The alignment is then trimmed from both ends one base at a time and stopped when one of the following arbitrary conditions is met: 1) I(l) ≥ 0.5 at any single position, or 2) I(l) ≥ 0.3 at any two consecutive positions; 3) I(l) ≥ 0.2 at any three consecutive positions. Next, all binding sites of all motifs are masked by uninformative ‘N's in the input data.

The above steps 2.2 to 2.5 complete one cycle of gadem. A typical cycle may produce 1 to 10 motifs depending on the number of spaced dyads in a population. A new gadem cycle begins with identifying the top-ranked words in the sequences with the newly identified motifs masked (Fig. 1). gadem stops when no motifs with a log (E-value) below the threshold in one complete gadem cycle.

3. Data

We downloaded six genome-wide human ChIP data sets from the UCSC genome browser ( using custom tracks. The repetitive elements in the data were not masked. The datasets are briefly described below.

  • •Boyer et al. (2005) carried out genome-wide location analysis of OCT4, SOX2, and NANOG binding sites in human ES cells. At least 603 OCT4 loci were identified with an average length of 695 bp.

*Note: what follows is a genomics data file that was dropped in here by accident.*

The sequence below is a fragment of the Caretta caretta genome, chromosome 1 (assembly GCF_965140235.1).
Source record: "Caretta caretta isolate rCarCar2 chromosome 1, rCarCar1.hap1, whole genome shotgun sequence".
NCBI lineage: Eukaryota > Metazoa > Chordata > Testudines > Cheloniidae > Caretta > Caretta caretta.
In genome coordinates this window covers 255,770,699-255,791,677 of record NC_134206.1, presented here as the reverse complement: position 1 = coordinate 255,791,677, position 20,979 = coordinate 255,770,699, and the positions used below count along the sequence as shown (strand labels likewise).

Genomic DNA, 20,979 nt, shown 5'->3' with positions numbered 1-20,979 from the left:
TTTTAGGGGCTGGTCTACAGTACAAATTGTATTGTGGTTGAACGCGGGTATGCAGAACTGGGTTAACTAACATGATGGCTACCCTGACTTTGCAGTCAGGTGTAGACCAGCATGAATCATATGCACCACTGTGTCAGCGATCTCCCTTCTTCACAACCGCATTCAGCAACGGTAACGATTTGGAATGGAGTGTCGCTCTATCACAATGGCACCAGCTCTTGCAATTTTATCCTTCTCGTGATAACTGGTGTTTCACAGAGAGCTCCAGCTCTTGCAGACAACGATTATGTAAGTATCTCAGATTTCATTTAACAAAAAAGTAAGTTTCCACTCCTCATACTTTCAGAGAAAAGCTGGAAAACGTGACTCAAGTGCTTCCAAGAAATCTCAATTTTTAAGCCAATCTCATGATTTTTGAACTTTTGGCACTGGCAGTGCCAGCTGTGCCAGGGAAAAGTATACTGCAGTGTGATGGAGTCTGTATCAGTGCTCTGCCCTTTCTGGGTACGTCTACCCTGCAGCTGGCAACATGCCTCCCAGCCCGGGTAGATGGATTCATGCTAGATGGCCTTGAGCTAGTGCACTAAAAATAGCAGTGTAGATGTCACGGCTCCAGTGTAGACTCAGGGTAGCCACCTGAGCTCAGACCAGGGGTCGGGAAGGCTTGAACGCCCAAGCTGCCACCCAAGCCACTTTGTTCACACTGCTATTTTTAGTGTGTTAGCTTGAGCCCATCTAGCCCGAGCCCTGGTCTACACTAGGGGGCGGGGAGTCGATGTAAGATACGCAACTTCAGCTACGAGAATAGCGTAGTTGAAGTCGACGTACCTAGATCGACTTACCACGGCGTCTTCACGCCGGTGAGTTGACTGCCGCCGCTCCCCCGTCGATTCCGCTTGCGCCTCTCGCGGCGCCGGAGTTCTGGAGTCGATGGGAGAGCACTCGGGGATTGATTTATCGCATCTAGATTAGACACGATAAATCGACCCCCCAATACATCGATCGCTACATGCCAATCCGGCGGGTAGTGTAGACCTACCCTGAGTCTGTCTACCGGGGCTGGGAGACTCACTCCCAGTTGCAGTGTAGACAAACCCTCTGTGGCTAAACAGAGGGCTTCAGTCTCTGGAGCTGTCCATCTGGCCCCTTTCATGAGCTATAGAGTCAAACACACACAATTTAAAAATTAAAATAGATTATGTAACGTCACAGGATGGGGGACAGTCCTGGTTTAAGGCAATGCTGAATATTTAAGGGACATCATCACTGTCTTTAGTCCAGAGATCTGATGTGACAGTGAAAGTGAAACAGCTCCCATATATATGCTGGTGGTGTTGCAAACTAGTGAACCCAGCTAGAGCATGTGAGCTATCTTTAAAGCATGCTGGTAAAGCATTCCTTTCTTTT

• •Wei et al. (2006) applied the ChIP-PET technique to human HCT116 cells and identified at least 542 high confidence P53 binding sites with an average length of 1187 bp.
  • •Carroll et al. (2006) applied ChIP-chip on MCF-7 breast cancer cells and identified 3665 estrogen receptor α (EREα) binding sites. The average length of the sequences is 771 bp.
  • •Lin et al. (2007) independently applied ChIP-PET technique to MCF-7 cells and identified 1234 high confidence EREα binding sites. The average length of the sequences is 1315 bp.
  • •Kim et al. (2007) identified 13,721 CCCTC-binding factor (CTCF) binding sites in human IMR90 cells with an average length of 815 bp.